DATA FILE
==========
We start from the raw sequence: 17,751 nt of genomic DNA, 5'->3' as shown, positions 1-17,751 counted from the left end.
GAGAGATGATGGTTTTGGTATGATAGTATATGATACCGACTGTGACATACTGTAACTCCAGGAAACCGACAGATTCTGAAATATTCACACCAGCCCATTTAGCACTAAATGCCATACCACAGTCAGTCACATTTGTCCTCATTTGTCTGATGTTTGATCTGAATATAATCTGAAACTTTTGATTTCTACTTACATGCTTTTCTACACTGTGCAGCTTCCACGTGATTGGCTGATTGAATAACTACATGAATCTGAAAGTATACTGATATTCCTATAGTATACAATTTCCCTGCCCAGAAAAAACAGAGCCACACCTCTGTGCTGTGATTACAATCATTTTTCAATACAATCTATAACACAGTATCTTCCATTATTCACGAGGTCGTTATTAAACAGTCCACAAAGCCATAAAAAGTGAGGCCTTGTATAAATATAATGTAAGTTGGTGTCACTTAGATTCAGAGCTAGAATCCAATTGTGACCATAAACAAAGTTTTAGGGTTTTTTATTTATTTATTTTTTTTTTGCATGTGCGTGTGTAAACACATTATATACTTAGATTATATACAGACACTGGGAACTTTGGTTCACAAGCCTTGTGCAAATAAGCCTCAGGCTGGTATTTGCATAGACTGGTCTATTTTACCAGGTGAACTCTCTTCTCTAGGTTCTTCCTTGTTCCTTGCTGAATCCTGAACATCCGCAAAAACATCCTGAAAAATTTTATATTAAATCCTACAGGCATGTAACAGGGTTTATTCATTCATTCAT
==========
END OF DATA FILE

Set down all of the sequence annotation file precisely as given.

We start from the raw sequence: 17,751 nt of genomic DNA, 5'->3' as shown, positions 1-17,751 counted from the left end.
GAGAGATGATGGTTTTGGTATGATAGTATATGATACCGACTGTGACATACTGTAACTCCAGGAAACCGACAGATTCTGAAATATTCACACCAGCCCATTTAGCACTAAATGCCATACCACAGTCAGTCACATTTGTCCTCATTTGTCTGATGTTTGATCTGAATATAATCTGAAACTTTTGATTTCTACTTACATGCTTTTCTACACTGTGCAGCTTCCACGTGATTGGCTGATTGAATAACTACATGAATCTGAAAGTATACTGATATTCCTATAGTATACAATTTCCCTGCCCAGAAAAAACAGAGCCACACCTCTGTGCTGTGATTACAATCATTTTTCAATACAATCTATAACACAGTATCTTCCATTATTCACGAGGTCGTTATTAAACAGTCCACAAAGCCATAAAAAGTGAGGCCTTGTATAAATATAATGTAAGTTGGTGTCACTTAGATTCAGAGCTAGAATCCAATTGTGACCATAAACAAAGTTTTAGGGTTTTTTATTTATTTATTTTTTTTTTGCATGTGCGTGTGTAAACACATTATATACTTAGATTATATACAGACACTGGGAACTTTGGTTCACAAGCCTTGTGCAAATAAGCCTCAGGCTGGTATTTGCATAGACTGGTCTATTTTACCAGGTGAACTCTCTTCTCTAGGTTCTTCCTTGTTCCTTGCTGAATCCTGAACATCCGCAAAAACATCCTGAAAAATTTTATATTAAATCCTACAGGCATGTAACAGGGTTTATTCATTCATTCAT